Infrastructure as a Service

Infrastructure as a Service (IaaS) abstracts hardware (server, storage, and network infrastructure) into a pool of computing, storage, and connectivity capabilities that are delivered as services for a usage-based (metered) cost. Its goal is to provide a flexible, standard, and virtualized operating environment that can become a foundation for PaaS and SaaS.

IaaS is usually seen to provide a standardized virtual server. The consumer takes responsibility for configuration and operations of the guest Operating System (OS), software, and Database (DB). Compute capabilities (such as performance, bandwidth, and storage access) are also standardized.
Service levels cover the performance and availability of the virtualized infrastructure. The consumer takes on the operational risk that exists above the infrastructure.
Understanding the Stack

Infrastructure as a Service with Azure Virtual Machines

In short, IaaS gives you a server in the cloud (virtual machine) that you have complete control over. With an Azure VM, you are responsible for managing everything from the Operating System on up to the application you are running.

On-demand data centers, also known as IaaS, provide compute power, memory, and storage, typically priced per hour, based on resource consumption. You pay only for what you use, and the service provides all the capacity you need, but you are responsible for monitoring, managing, and patching your on-demand infrastructure.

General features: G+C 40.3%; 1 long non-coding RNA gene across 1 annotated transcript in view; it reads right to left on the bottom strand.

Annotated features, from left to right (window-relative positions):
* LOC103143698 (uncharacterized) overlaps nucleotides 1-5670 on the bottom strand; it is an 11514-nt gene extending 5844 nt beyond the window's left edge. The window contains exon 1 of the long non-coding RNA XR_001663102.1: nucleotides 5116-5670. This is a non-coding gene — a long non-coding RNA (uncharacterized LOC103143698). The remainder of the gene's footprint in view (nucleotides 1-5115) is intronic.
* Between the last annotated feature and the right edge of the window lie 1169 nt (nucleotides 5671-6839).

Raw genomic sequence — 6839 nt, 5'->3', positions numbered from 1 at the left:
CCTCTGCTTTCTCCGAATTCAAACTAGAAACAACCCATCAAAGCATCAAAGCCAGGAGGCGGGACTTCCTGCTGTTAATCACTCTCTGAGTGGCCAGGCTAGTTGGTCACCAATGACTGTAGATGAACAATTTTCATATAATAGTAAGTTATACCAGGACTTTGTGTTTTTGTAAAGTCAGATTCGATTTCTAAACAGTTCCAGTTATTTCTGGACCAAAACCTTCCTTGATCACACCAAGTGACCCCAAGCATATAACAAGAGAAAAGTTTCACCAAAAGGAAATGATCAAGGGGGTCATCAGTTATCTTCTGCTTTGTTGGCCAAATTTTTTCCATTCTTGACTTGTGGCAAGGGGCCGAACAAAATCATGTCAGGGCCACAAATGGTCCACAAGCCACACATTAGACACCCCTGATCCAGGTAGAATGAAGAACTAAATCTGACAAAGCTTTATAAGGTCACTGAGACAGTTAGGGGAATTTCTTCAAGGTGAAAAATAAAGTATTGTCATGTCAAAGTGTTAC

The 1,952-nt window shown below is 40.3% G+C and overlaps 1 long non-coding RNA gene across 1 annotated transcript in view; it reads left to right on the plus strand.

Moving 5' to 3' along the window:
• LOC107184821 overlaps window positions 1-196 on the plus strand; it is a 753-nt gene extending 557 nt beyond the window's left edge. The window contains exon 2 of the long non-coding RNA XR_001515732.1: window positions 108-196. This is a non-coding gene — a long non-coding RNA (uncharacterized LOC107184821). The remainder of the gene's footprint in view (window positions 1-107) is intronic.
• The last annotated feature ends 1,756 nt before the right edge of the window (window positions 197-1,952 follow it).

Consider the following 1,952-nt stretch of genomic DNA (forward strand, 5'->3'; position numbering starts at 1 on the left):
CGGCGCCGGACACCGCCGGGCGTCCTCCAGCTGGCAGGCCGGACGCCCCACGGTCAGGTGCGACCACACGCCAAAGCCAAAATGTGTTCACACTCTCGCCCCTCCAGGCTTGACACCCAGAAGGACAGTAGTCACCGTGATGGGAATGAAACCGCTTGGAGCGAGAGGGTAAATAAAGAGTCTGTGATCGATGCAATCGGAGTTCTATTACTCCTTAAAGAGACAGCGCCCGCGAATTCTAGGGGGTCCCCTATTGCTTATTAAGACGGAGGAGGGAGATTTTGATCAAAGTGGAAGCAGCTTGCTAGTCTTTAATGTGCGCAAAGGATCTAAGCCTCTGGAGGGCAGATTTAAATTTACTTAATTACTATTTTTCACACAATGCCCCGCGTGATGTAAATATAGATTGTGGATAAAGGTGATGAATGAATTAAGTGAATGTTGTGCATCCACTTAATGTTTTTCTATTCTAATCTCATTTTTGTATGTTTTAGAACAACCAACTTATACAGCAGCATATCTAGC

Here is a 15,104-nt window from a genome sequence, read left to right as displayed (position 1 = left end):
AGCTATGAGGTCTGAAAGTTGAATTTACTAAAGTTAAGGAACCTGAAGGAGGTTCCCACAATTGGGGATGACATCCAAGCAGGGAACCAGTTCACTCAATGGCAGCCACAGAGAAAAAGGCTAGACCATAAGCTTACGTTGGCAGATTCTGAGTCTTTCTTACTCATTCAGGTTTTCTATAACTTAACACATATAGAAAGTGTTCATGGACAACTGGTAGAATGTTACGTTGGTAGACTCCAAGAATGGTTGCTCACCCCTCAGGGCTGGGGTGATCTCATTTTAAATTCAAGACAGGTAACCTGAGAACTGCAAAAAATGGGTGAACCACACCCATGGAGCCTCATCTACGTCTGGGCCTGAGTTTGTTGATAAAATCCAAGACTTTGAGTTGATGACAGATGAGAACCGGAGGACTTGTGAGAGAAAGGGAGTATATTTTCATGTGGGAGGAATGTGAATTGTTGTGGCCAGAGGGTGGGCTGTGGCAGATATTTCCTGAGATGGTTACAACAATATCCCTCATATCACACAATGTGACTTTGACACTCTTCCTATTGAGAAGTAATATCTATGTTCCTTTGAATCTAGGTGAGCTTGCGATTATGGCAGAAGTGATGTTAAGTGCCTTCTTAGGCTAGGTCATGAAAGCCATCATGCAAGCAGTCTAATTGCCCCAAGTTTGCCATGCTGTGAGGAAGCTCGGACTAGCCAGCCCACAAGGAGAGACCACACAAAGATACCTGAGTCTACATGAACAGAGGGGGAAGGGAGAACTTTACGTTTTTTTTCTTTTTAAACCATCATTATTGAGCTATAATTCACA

The biggest advantage of IaaS is that it offers a cloud-based data center without requiring you to install new equipment or to wait for the hardware procurement process. This means you can get IT resources that otherwise might not be available.

This mode of operation will feel most like a typical on premises virtual machine where you remote desktop into the server to manage it instead of sitting down in front of a physical keyboard and mouse.

Platform as a Service – Azure Cloud Services

An Azure Cloud Service consists of two components: your application files (source code, DLLs, etc.) and a configuration file. Together, these two elements will spin up a combination of Web Roles and Worker Roles to execute your application. With Cloud Services, Azure handles all of the tedious Operating System details for you, so you can focus on what matters – building a quality application for your users.